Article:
A precise and thorough approach to planning is key for success in data management.
The Data Management Plan (DMP) is a critical document in any data management project. It outlines all of the data management work to be done, the timelines and milestones to be achieved, as well as the outputs to be produced. The DMP lets all of the stakeholders know what to expect, how to expect it and when to expect it.
The Society for Clinical Data Management (SCDM)‘s publication, Good Clinical Data Management Practices (GCDMP) (1), provides a complete chapter on Data Management Plans. (The GCDMP is available, even to non-members of the society, at their webpage). It is important to note that while DMPs are not regulated documents, they are in fact so commonly used across the industry they have become auditable, and therefore scrupulously close attention needs to paid to getting them right.
We outline 4 key points to bear in mind when creating or reviewing a Data Management plan.
Use a Standard Template for Consistency
To a great extent, the DMP can, and should be standardized across projects for a consistent approach. When using a centralized biometrics model, where data services( data management, statistics, statistical programming) are conducted by a single provider, the development of such standard documents can represent an efficiency in the study set up, and also reduce the oversight burden for the sponsor. Indeed, for any trial project, a robust Data Management Plan template provides a solid starting point. One of the important challenges facing industry professionals today is the increasing complexity of clinical trials, and as such, great care needs to be taken to ensure the DMP accurately documents what actions will be taken with the trial data. Having a highly experienced data management team working on your project, with a track record of implementing innovative and complex trial designs, therefore, becomes increasingly important in this environment.
Take Note of Data Standards
Data standards play a crucial role in structuring and promoting the long-term value of clinical data, and can improve the efficiency of the data management and data analysis process. Clinical Data Acquisitions Standards Harmonization or (CDASH) is now commonly used as part of the CDISC initiative. Developed with participation from all three ICH regions, CDASH provides recommended data collection fields for 16 domains-> DEMOG, AE etc. Where such standards are being used, they should be referred to and documented in the DMP.
Managing the Review
The GCDMP notes that the DMP should be developed ‘in collaboration with all stakeholders to ensure that all responsible parties understand and will follow the processes and guidelines put forth in the DMP from study initiation to database closeout.’ Once developed, it needs to be reviewed and approved by the relevant stakeholders, and put in place before the work described within it is begun.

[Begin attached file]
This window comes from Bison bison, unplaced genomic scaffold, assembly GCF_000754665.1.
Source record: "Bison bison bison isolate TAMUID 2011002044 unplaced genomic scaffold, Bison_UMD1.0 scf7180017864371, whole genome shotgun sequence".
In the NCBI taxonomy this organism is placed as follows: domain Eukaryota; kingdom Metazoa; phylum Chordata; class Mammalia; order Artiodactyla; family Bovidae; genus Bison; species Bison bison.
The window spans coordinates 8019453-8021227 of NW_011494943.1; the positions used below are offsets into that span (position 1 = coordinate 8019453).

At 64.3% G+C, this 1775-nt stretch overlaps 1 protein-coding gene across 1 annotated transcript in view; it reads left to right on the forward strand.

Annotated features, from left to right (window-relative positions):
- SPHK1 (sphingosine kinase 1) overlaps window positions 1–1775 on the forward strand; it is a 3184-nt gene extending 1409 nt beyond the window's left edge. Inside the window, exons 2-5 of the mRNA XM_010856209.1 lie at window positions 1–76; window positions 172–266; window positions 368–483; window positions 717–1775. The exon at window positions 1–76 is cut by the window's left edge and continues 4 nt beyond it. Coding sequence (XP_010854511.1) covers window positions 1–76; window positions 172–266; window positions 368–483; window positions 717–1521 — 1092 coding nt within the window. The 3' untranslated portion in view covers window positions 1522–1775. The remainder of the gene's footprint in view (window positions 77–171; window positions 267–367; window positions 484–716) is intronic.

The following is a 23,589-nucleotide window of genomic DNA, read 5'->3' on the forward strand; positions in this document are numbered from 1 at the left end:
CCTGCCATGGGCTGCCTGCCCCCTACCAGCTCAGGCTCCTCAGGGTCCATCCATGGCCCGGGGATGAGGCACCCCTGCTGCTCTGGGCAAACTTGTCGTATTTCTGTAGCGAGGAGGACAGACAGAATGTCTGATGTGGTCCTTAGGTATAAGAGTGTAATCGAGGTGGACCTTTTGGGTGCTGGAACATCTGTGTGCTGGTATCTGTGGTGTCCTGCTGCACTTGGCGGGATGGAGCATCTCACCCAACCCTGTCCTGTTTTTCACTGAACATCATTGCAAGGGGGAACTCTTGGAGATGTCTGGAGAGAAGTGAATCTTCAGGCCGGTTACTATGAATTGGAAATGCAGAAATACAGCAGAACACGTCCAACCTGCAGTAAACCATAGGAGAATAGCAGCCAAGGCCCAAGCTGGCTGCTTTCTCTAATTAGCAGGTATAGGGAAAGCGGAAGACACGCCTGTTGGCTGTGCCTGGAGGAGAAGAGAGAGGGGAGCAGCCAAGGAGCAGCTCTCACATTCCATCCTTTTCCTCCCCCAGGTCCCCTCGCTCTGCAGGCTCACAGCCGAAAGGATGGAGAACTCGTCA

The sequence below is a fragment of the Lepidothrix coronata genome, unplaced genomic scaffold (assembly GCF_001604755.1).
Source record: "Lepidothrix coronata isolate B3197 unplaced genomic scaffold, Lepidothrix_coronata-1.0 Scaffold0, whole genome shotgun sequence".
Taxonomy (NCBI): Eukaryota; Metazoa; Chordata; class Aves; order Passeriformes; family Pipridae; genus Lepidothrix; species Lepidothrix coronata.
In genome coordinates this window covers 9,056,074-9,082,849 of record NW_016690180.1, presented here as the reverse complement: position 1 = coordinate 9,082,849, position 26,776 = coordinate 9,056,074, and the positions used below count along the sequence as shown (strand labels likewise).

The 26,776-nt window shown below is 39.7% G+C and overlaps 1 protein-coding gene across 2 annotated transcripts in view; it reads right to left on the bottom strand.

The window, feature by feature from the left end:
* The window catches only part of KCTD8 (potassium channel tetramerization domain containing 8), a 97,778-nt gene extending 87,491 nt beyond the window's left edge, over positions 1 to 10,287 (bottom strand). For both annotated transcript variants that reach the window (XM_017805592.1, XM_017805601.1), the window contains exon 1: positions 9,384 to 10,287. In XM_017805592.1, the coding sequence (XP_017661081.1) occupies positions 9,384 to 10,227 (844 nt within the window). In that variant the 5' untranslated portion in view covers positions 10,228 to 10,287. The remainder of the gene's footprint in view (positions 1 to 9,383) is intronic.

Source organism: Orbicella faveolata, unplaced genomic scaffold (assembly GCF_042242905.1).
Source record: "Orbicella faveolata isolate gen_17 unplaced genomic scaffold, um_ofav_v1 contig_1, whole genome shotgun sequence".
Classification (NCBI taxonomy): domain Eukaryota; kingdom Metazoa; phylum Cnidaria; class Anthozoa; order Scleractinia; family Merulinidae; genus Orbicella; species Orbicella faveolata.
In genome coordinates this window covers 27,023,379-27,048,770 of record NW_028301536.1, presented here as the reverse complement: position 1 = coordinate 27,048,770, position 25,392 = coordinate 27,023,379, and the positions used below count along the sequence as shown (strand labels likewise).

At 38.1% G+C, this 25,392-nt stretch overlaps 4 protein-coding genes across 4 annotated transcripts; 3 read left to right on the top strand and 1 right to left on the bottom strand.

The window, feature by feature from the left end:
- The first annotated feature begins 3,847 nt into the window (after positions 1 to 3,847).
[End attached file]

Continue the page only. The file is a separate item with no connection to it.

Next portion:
Project management and communication now form a core part of the Clinical Data Manager’s role, and one of the important tasks is to educate all the stakeholders about the importance of the DMP, achieve agreement on its contents and obtain sign off. Again, less experienced Clinical Data Managers may find this kind of stakeholder education challenging so it is important to ensure that your CRO team has seasoned professionals guiding the data management aspects of the project.
It’s a Living Document
A Data Management Plan is a living document, not a static one- as such it is likely to change over the course of the study. For example, for one clinical trial project our data management team created a data transfer agreement with a laboratory that was providing certain results. As the project got underway, the laboratory ceased to be the provider and was replaced by another laboratory vendor who provided their results in a different manner. This had two implications for the DMP- firstly, a new data transfer agreement needed to be executed with the second lab provider. Then, a plan needed to be made for integration of the data already provided by the original lab provider with the data which would come from the second lab. This plan needed to be agreed, executed and documented within the DMP. This is one example which illustrates why and how a DMP needs to evolve, and the importance of documenting any amendments to the plan moving forward.
Cytel’s experienced data management team works with global biopharma and medical device clients to perform efficient database builds and relevant data processing, successfully implement powerful clinical trial software packages, data standards(CDASH) in case report forms and reporting(SDTM), and design operational support functions allowing end users to accomplish their tasks in a more streamlined manner. For more information about our Clinical Data Management services click here.
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